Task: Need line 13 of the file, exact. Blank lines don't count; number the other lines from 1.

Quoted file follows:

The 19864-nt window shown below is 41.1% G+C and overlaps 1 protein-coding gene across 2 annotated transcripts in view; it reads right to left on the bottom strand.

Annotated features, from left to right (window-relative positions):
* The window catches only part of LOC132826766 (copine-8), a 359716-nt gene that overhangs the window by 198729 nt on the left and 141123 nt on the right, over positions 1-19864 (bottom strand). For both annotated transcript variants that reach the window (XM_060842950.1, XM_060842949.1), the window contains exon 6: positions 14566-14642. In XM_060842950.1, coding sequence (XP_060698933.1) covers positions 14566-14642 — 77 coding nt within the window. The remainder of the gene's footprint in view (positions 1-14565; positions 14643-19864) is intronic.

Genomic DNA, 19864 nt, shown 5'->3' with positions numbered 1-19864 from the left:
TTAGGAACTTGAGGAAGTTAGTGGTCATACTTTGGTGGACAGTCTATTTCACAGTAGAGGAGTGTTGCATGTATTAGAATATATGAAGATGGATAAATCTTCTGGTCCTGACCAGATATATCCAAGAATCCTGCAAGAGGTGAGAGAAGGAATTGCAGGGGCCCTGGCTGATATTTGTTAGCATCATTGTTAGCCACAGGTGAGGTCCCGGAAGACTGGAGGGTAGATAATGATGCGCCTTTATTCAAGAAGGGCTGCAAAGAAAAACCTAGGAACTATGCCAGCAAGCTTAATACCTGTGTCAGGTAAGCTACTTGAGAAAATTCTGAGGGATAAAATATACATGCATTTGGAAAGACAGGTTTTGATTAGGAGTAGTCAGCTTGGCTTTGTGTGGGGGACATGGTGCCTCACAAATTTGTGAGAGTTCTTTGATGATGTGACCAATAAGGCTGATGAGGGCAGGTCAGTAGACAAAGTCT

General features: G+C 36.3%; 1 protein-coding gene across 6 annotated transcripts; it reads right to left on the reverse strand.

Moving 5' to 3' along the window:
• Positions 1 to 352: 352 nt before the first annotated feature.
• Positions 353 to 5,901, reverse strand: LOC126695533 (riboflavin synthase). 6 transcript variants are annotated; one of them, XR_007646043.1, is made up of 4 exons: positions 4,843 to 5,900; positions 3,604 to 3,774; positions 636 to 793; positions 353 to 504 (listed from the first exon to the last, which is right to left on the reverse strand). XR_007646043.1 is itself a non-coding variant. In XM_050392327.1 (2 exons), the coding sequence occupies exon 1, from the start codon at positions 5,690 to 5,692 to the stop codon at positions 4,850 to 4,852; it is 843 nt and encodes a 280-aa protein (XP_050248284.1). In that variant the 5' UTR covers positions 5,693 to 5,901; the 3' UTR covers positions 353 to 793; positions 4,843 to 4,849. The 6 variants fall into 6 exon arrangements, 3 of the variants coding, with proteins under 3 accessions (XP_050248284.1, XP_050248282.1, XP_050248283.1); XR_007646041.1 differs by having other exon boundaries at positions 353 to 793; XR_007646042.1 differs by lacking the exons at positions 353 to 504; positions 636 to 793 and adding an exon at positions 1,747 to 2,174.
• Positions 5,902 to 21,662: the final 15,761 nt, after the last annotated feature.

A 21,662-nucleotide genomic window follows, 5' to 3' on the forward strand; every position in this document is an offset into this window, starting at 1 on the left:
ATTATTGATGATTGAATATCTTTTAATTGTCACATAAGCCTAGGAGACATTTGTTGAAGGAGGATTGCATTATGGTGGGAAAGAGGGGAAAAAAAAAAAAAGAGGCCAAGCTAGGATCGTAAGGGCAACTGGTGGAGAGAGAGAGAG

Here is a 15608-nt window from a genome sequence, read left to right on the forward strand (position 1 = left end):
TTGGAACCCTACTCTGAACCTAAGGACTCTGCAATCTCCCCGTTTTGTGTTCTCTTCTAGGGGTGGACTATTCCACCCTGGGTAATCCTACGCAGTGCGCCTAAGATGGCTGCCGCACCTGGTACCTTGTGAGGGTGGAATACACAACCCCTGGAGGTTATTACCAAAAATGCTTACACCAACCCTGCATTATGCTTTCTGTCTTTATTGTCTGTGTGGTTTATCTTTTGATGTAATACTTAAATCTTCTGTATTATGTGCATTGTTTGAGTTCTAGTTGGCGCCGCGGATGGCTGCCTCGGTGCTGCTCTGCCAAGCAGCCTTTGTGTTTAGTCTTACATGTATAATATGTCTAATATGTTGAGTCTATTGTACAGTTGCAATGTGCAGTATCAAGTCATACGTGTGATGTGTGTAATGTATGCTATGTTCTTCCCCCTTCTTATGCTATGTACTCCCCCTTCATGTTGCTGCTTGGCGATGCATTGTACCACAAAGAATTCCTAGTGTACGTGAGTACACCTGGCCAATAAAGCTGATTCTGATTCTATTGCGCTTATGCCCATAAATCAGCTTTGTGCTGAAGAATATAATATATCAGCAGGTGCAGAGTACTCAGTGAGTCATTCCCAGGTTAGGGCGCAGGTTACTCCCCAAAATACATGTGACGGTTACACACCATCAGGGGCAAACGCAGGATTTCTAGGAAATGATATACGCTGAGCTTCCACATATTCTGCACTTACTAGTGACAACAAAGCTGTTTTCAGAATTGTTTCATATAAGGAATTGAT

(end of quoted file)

Here is a 15608-nt window from a genome sequence, read left to right on the forward strand (position 1 = left end):